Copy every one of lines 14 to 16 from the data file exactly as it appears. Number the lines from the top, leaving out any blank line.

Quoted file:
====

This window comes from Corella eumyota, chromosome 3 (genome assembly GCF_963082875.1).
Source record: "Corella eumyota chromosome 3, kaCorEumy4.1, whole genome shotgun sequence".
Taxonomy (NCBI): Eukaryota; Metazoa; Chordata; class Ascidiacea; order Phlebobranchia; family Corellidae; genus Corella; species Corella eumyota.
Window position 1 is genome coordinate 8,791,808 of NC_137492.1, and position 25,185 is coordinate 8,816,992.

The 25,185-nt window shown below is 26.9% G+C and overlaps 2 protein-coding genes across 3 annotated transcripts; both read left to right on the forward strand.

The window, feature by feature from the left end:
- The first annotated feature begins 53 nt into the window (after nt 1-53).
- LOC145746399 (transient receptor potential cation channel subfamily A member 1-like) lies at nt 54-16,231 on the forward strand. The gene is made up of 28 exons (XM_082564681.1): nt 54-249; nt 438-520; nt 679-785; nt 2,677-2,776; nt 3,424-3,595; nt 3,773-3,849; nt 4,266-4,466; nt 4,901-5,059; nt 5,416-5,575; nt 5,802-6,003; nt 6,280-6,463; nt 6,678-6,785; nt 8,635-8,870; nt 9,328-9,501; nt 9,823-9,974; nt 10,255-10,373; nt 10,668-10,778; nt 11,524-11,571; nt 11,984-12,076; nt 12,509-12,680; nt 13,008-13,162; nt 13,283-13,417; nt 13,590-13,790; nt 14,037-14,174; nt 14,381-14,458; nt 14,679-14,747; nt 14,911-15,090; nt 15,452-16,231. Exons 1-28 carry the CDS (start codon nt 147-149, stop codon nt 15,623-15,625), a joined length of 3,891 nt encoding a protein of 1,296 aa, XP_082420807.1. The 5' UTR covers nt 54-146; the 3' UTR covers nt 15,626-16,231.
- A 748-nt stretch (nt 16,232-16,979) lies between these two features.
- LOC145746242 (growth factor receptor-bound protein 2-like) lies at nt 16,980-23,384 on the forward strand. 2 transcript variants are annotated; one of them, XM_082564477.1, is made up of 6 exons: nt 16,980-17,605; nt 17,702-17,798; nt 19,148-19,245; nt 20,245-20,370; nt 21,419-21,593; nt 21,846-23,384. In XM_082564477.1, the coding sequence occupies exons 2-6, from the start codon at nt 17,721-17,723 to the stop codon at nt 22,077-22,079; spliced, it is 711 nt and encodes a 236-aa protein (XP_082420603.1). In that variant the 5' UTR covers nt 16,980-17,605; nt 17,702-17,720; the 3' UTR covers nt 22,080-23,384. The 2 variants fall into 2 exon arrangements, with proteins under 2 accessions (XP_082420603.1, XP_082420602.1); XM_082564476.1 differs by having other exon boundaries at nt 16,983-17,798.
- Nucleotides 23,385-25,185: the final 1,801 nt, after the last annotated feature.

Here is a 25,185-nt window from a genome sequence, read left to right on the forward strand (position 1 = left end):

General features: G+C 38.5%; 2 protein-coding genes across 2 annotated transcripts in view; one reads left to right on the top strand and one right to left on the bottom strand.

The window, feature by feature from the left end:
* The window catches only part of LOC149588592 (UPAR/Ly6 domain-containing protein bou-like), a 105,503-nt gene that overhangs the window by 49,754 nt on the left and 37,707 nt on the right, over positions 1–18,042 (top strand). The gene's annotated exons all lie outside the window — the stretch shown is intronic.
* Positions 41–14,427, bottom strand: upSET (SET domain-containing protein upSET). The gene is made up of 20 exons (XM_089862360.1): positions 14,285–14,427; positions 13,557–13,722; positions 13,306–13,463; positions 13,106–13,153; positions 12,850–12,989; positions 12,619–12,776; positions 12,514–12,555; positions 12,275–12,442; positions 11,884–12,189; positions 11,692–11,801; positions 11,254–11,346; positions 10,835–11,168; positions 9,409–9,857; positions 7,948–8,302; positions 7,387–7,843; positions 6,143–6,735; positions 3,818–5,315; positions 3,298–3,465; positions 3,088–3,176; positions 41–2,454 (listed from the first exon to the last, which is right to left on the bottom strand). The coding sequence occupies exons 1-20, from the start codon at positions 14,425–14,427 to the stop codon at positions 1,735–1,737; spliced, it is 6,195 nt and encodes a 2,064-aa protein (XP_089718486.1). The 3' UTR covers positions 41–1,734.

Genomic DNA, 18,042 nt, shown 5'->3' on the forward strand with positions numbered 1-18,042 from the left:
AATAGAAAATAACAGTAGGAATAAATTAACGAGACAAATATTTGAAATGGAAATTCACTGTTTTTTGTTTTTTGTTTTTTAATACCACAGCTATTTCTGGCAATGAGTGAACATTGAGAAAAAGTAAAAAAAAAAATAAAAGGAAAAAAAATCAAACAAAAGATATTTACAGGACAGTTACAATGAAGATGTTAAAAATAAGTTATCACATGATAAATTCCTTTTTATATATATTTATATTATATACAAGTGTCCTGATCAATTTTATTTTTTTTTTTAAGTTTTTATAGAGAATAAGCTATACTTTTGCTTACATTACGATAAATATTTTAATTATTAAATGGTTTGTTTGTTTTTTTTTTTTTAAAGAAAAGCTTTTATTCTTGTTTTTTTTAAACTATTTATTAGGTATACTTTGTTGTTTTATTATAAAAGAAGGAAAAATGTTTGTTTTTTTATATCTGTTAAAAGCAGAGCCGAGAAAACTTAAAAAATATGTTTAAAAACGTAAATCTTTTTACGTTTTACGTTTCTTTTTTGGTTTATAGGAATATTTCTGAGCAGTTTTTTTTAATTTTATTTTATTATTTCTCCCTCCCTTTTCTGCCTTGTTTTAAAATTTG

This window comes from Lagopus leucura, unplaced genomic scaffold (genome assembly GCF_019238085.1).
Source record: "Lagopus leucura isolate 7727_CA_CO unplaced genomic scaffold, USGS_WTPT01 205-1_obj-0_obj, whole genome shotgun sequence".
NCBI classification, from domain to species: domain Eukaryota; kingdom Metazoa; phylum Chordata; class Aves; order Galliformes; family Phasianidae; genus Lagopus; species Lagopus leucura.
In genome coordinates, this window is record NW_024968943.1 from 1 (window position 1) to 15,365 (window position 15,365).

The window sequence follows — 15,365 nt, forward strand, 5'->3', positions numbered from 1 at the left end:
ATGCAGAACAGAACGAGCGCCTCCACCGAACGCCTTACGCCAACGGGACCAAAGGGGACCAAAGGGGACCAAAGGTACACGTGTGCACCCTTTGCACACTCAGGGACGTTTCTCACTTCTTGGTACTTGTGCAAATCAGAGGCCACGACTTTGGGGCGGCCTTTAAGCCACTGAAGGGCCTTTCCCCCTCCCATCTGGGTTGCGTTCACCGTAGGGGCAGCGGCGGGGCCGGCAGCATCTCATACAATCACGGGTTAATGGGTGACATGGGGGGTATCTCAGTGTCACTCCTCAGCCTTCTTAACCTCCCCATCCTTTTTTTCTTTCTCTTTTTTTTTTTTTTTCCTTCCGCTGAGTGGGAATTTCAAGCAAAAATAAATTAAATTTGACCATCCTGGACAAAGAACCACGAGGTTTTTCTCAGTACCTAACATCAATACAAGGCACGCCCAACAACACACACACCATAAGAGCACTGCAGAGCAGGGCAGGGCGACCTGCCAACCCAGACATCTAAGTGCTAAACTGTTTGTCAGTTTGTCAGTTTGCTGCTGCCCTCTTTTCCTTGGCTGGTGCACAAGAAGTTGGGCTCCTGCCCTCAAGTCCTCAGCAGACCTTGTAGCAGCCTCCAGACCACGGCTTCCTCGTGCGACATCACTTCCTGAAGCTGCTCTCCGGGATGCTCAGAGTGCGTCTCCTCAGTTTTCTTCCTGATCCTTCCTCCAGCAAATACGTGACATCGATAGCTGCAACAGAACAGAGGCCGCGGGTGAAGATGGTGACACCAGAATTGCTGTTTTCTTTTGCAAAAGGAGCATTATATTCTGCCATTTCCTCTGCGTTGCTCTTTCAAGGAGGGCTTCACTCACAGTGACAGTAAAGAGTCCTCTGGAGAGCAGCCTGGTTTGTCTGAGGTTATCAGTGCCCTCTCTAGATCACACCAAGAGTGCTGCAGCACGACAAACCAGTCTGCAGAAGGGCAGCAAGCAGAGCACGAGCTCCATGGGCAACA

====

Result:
The window, feature by feature from the left end:
* The window catches only part of LOC149588592 (UPAR/Ly6 domain-containing protein bou-like), a 105,503-nt gene that overhangs the window by 49,754 nt on the left and 37,707 nt on the right, over positions 1–18,042 (top strand). The gene's annotated exons all lie outside the window — the stretch shown is intronic.
* Positions 41–14,427, bottom strand: upSET (SET domain-containing protein upSET). The gene is made up of 20 exons (XM_089862360.1): positions 14,285–14,427; positions 13,557–13,722; positions 13,306–13,463; positions 13,106–13,153; positions 12,850–12,989; positions 12,619–12,776; positions 12,514–12,555; positions 12,275–12,442; positions 11,884–12,189; positions 11,692–11,801; positions 11,254–11,346; positions 10,835–11,168; positions 9,409–9,857; positions 7,948–8,302; positions 7,387–7,843; positions 6,143–6,735; positions 3,818–5,315; positions 3,298–3,465; positions 3,088–3,176; positions 41–2,454 (listed from the first exon to the last, which is right to left on the bottom strand). The coding sequence occupies exons 1-20, from the start codon at positions 14,425–14,427 to the stop codon at positions 1,735–1,737; spliced, it is 6,195 nt and encodes a 2,064-aa protein (XP_089718486.1). The 3' UTR covers positions 41–1,734.